So the computation has finished (actually a few days ago) for degree 19. I’ve only yesterday gotten around to finishing a short paper (addendum) to post to arxiv, which I’ve done yesterday, see arXiv:1302.1441. The really funky thing is that there are so many sharp polynomials in degree 19. Up to symmetry there are 16 in odd degrees up to degree 17, yet there are 13 in degree 19. And two of the new ones are symmetric, which is actually surprising, that seems it should be hard to achieve if you think about how they are constructed. There’s probably a bunch of interesting number theory that appears here. It should be fun to figure out what’s going on there.
This was the first time a paper of mine got reclassified to a different archive on arxiv. I put it into algebraic geometry because well, the motivation comes from geometry, but it got stuck into comutative algebra. Which actually makes a lot more sense. Especially since none of the motivation from geometry appears in this writeup.
Degree 21 has been running for about a week. It will probably be running for the next year or so at which point I really expect it to just spit out only one polynomial which is the group invariant one we already know about. Which would be also kind of funky since then there would be two degrees with as few polynomials as possible and in between there would be a degree with the most polynomials we have found so far in any degree.
So the computation I was running since thanksgiving was getting nowhere (finding degree 19 polynomials which are equal to 1 on x+y=1, which have fewest possible terms (11) and which have only positive coefficients, we know that there are finitely many, the trick is to find them). My code didn’t really have good status updates. Well it does tell you exactly where it is, but it takes a bit of computation to really see how it’s progressing, so I didn’t do that until a few days ago since I thought it was going way too slow.
And low and behold, it was going way too slow. I computed that it should take another 3-7 years or so (different parts of the search space take different times so it’s a bit hard to estimate). That was a bummer. That was about 10 times longer than I thought it should be. At first I was a bit resigned to this reality, but the next day I started to look into it, and one thing I figured out after running a bunch of tests was that one shortcut I was using was never triggered. The idea is that we need to find when a certain matrix with integer coefficients has 1 dimensional nullspace. Doing the integer row reduction is done with gmp, and is reasonably fast. But since we do this many times over and most of these matrices are simply full rank (no null space), we don’t really need to do the whole computation. So what we can do (and this is a useful trick to know), is to first do all computation in some small finite field, e.g. do everything mod p for some small prime p. If a matrix is full rank mod p, it is full rank. The computation can be done rather quickly this way and you don’t even have to involve modulo computation, since all the possible computations you can just precompute first and just build up a big table, so instead of two multiplications, an addition, and finding the remainder, you just look up in a table. Anyway, that gets us quite a bit of a speed up.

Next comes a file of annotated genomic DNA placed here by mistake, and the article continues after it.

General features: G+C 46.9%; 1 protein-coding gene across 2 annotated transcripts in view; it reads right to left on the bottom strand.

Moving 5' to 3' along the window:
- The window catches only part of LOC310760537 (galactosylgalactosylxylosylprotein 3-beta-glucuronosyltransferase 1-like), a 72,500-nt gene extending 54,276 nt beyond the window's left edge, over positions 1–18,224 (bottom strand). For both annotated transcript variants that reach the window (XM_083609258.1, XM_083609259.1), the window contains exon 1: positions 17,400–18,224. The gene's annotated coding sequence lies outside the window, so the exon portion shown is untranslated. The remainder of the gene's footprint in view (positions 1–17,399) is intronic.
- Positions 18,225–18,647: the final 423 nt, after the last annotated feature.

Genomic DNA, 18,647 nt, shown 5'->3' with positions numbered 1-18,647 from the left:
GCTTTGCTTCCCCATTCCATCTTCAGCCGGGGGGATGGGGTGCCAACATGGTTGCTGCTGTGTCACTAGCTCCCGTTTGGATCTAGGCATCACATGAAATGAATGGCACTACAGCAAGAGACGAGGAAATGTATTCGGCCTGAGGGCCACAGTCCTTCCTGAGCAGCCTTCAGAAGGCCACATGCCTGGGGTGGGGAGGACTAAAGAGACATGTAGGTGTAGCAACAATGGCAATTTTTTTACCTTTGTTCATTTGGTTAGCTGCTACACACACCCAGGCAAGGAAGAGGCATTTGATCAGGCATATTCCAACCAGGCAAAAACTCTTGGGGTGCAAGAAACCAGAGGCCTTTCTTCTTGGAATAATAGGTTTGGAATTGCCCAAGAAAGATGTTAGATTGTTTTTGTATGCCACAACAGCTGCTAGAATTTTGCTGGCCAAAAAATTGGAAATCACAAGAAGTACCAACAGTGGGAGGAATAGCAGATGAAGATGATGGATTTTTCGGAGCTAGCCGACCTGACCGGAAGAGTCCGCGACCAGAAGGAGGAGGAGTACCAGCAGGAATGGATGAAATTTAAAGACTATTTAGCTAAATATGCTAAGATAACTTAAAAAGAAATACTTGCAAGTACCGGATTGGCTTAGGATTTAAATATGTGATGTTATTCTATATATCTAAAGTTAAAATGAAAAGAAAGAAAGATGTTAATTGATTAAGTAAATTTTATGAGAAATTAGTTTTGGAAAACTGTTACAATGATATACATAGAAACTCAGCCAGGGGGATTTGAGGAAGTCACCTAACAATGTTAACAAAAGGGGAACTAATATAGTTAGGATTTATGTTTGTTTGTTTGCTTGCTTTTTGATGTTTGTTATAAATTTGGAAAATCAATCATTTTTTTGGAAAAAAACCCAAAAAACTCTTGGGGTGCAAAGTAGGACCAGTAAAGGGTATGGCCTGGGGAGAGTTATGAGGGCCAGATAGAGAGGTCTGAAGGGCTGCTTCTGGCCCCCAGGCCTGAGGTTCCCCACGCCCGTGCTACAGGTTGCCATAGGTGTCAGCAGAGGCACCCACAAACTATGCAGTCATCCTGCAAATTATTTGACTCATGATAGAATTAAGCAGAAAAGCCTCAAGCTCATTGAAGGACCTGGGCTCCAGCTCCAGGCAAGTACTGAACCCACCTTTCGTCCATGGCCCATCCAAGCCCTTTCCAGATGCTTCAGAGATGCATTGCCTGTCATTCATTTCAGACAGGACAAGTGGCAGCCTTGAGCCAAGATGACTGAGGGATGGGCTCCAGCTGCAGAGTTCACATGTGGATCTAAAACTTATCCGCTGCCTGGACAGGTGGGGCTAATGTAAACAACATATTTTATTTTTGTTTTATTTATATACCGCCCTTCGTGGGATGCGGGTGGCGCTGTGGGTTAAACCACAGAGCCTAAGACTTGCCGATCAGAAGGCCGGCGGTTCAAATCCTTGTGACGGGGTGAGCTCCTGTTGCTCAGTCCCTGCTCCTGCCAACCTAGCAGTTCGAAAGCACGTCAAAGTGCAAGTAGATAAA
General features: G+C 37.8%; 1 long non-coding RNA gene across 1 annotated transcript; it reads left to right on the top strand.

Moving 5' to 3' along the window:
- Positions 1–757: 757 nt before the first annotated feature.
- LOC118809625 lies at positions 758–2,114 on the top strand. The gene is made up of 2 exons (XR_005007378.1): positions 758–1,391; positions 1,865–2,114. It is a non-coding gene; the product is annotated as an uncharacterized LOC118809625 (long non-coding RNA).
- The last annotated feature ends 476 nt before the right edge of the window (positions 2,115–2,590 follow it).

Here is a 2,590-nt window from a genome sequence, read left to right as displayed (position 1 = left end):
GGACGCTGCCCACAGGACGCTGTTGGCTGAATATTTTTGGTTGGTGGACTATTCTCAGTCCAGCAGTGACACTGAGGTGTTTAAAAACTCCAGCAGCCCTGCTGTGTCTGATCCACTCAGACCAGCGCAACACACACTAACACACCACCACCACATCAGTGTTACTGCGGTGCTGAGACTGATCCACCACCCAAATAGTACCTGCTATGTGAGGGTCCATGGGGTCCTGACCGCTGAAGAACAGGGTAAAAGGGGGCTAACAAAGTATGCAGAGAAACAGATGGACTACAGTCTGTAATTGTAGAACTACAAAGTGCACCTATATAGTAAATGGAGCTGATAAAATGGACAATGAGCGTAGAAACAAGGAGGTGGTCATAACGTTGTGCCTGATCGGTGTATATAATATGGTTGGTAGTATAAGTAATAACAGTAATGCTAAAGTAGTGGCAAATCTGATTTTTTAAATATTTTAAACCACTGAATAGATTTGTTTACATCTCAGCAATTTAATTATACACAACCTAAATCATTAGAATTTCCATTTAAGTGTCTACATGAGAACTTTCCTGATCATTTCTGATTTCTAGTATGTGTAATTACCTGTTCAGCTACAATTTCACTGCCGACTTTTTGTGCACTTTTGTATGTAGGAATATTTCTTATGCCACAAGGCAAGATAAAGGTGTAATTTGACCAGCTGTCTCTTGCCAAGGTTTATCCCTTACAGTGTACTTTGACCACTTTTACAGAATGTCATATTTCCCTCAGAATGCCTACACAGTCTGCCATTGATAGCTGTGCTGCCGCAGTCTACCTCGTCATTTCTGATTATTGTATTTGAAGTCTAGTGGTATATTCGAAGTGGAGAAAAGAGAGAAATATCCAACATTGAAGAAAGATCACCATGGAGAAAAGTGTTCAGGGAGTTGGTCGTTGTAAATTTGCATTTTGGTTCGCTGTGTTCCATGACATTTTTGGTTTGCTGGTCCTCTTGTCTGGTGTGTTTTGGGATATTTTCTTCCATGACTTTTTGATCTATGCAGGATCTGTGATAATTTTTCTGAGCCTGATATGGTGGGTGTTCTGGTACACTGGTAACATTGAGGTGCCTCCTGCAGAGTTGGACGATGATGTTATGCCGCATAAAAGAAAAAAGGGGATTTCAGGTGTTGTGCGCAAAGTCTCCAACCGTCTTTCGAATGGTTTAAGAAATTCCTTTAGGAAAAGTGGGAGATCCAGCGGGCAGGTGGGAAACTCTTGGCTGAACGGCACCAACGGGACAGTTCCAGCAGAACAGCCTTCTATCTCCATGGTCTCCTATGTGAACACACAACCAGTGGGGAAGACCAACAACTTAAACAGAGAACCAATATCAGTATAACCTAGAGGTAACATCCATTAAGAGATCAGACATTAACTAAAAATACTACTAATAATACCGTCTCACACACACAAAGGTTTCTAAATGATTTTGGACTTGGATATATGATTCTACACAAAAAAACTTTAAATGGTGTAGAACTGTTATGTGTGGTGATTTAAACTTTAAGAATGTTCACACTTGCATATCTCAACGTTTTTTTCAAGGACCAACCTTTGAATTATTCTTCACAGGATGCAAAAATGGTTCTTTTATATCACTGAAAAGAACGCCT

Now the thing is that I was using mod 19, since that worked for lower degrees. One thing I forgot when I started the run (remember this was a few years since I looked at this code and ran it last time), is that the modulus cannot be the same as the degree. The matrices we need to work with have most terms divisible by the degree. So moding out by 19 essentially always made the matrix all 0 (except for a few 1s scattered around). So these matrices were essentially always singular and the shortcut never triggered. So after doing a useless mod 19 calculation we had to do the actual integer arithmetic. That’s why it was slow. Damnit!
Well the calculations were not wrong, I just did a lot more computation than needed. After a small amount of testing it seemed that mod 23 was a good finite field to proceed in, so I restarted the code. Suddenly 3-7 years turned into first estimating 90 days and after running things for a day, that turned into an estimate of 30 days.